9. I Ain’t Marching Anymore by Phil Ochs
Its always the old to lead us to the war. It’s always the young to fall. Now look at all we’ve won with a saber and a gun.  Tell me is it worth it all?

10.  Get Up, Stand Up by Bob Marley and the Wailers
You can fool some people sometimes. But you can’t fool all the people all the time.  So now we see the light.  We gonna stand up for our rights.

11. Sunshine by Jonathan Edwards
Some man’s come he’s trying to run my life, don’t know what he’s asking. When he tells me I’d better get in line, can’t hear what he’s saying.

12. The Revolution Will Not Be Televised by Gil Scott Heron
The revolution will be live.

13. All You Fascists Bound To Lose by Woody Guthrie
People of every color marching side by side.  Marching across these fields where a million fascists died.

14. Which Side Are You On? by Pete Seeger
Don’t scab for the bosses. Don’t listen to their lies. Poor folks ain’t got a chance unless they organize.

15. Street Fighting Man by the Rolling Stones (Rod Stewart cover version)
Hey!  Think the time is right for a palace revolution.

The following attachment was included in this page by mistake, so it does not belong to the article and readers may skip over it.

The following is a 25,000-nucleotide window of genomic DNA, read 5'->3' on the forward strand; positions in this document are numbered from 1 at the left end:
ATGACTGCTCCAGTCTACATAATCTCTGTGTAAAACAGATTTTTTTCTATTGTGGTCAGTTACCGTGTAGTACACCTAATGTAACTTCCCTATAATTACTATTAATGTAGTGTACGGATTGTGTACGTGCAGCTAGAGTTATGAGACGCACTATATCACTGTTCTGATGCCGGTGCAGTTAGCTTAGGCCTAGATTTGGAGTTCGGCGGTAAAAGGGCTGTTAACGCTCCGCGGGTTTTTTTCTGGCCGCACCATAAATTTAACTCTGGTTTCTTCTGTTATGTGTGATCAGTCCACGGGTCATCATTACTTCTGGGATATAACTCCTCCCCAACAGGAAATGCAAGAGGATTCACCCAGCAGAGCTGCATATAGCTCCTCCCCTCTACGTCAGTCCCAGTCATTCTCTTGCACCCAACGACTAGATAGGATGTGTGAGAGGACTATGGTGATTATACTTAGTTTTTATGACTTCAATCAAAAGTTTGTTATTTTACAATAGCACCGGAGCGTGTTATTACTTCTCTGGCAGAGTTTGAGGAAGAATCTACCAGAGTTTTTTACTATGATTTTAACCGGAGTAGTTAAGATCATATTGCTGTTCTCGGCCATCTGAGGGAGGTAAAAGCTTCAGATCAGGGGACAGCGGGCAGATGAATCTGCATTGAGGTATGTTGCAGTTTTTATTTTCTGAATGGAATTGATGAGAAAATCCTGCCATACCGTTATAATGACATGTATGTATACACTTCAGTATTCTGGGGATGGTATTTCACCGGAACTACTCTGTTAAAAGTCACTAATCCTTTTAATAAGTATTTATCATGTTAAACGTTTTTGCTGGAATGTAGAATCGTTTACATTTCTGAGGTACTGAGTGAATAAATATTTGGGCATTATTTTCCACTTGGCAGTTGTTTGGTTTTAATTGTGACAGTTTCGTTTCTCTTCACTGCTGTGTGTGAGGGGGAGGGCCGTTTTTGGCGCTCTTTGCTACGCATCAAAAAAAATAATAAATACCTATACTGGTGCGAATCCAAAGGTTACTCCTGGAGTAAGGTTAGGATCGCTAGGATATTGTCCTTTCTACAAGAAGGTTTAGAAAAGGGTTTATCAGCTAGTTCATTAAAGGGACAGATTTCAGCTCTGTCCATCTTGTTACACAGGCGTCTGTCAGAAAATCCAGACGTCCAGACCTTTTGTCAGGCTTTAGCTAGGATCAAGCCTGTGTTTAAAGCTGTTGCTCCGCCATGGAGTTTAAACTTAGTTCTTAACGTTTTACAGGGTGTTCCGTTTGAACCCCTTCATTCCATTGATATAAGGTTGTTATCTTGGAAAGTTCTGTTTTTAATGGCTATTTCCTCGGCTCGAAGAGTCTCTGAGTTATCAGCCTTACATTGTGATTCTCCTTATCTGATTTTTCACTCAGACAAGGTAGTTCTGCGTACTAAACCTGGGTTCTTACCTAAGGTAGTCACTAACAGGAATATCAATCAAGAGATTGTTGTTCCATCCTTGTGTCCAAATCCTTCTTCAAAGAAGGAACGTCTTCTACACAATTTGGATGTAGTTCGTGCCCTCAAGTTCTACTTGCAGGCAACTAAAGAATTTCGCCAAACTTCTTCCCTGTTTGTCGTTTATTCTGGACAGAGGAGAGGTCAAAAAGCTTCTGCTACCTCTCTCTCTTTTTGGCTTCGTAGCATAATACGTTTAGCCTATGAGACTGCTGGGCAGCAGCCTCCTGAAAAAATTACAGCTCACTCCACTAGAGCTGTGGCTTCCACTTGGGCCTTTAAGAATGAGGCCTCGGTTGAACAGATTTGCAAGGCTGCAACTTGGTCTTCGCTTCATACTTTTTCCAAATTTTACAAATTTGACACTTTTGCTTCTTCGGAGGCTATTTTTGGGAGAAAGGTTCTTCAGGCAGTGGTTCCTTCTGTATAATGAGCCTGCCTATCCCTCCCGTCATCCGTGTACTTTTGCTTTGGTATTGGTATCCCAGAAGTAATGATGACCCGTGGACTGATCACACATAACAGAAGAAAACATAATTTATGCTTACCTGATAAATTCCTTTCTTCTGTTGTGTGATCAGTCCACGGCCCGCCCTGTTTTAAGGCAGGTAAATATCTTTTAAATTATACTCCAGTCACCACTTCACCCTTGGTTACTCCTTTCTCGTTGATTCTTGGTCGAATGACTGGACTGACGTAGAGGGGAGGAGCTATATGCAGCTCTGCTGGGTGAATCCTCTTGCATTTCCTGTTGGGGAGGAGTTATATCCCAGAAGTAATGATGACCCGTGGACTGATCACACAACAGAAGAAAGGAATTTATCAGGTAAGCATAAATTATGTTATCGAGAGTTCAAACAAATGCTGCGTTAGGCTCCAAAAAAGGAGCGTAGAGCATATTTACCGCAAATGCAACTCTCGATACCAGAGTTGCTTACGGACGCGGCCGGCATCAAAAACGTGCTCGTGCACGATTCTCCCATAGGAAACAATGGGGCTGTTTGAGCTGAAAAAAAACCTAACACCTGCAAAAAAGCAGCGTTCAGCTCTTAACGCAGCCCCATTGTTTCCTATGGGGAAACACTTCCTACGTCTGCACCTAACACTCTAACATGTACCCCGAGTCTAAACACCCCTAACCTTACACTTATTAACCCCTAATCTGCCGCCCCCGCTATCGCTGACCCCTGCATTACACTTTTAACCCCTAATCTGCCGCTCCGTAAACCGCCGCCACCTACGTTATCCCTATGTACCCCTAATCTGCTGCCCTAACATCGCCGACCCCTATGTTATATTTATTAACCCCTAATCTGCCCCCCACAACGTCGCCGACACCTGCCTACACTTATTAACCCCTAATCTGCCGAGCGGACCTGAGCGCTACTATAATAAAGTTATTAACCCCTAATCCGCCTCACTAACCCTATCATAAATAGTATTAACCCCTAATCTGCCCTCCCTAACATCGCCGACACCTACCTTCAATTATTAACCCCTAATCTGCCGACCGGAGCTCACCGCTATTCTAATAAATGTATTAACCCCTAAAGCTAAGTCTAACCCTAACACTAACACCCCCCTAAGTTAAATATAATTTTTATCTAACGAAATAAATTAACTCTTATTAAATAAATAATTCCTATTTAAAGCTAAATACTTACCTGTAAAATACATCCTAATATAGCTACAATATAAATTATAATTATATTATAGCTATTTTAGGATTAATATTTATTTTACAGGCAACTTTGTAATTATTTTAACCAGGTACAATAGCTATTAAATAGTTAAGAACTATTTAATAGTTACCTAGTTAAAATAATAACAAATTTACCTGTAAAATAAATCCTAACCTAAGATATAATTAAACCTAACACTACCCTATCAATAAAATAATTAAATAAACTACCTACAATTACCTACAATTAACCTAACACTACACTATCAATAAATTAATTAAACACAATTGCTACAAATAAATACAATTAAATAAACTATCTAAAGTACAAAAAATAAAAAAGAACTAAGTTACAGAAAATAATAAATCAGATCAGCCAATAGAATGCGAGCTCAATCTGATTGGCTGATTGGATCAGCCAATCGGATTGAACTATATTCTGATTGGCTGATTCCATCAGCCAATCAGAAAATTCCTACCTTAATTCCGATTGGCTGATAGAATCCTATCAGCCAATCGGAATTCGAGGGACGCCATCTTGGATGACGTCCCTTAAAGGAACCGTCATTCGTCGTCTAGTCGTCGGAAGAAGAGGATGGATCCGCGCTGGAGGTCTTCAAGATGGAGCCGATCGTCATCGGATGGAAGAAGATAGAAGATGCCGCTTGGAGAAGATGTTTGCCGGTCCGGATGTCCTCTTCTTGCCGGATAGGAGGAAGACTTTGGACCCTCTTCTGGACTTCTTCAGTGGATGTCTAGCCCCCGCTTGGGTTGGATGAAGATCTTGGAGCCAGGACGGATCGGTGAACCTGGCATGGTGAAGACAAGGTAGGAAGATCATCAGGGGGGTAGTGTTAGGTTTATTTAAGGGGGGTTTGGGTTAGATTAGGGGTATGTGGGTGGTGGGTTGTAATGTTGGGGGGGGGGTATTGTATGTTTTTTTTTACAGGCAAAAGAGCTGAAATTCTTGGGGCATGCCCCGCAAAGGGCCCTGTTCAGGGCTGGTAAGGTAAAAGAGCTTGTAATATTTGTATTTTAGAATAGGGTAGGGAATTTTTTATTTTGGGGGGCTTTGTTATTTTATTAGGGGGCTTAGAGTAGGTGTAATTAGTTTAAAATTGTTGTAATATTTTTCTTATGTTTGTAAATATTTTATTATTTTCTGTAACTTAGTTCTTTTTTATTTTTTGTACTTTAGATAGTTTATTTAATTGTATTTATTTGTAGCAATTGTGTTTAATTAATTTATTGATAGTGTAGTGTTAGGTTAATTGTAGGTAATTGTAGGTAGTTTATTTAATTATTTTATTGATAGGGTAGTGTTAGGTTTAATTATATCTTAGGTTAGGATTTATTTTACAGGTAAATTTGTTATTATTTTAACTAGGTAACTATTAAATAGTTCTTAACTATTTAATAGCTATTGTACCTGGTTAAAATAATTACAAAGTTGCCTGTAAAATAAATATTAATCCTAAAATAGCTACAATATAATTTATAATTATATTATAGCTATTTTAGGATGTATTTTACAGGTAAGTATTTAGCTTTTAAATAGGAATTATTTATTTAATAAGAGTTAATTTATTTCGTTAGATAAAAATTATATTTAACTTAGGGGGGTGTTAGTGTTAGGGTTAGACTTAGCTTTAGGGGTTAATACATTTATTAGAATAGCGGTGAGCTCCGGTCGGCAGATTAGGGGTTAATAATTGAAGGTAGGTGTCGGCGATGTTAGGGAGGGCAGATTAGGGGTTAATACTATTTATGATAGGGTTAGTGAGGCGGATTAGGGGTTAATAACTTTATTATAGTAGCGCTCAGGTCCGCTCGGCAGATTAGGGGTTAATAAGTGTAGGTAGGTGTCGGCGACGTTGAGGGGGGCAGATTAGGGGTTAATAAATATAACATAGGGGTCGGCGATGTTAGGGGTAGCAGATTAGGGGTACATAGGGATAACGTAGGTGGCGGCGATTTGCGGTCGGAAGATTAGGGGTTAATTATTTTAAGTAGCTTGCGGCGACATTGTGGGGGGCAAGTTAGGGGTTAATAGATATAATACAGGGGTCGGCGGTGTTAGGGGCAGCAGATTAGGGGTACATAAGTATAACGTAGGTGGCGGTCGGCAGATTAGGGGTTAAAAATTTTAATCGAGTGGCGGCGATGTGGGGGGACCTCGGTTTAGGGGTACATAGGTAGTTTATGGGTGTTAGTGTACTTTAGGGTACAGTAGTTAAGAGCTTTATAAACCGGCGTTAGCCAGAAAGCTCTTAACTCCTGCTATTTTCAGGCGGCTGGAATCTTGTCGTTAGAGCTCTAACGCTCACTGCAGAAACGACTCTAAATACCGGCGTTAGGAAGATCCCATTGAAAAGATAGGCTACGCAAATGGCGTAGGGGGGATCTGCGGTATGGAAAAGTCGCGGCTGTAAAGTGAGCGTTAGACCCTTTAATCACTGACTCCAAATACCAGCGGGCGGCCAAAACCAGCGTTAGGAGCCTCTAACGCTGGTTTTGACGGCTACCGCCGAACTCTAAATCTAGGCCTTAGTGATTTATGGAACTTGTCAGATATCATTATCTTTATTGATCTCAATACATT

What do you think?

Christmas (Baby Please Come Home)

“The snow’s coming down.
I’m watching it fall.
Lots of people around.
Baby please come home.
Christmas (Baby Please Come Home)
(words and music by Ellie Greenwich and Jeff Barry, 1963)

I hear this song every year during the holiday season.  It’s familiar refrain, “Baby please come home,” rings out like a Salvation Army bucket volunteer’s bell.

This Christmas, as in many past, there are those whose loved ones aren’t with them.  Perhaps one is recovering in a hospital or rehabilitation center.  Or one may be off fighting a seemingly endless war on foreign soil.  Or maybe one has simply and inexplicably left home, never to be heard from again.  Whatever the case, the song can conjure up some sad imagery during a time when joy and festiveness abound.

Don’t get me wrong.  I like this song.  I’ve heard it at least once every year for the past fifty years, and more often since it’s singer, the incomparable Darlene Love, performed it live for twenty-six consecutive years on David Letterman’s late night television show.  It’s a seasonal highlight for me.  I can honestly say it’s my all-time favorite rock ‘n’ roll Christmas song.

It’s a great song for sure.  I hope your Christmas is shared with family or friends you love and with those who love you in return.  If you find yourself listening to Christmas (Baby Please Come Home), remember those for whom the song is more than just a catchy tune, but rather a heartfelt plea.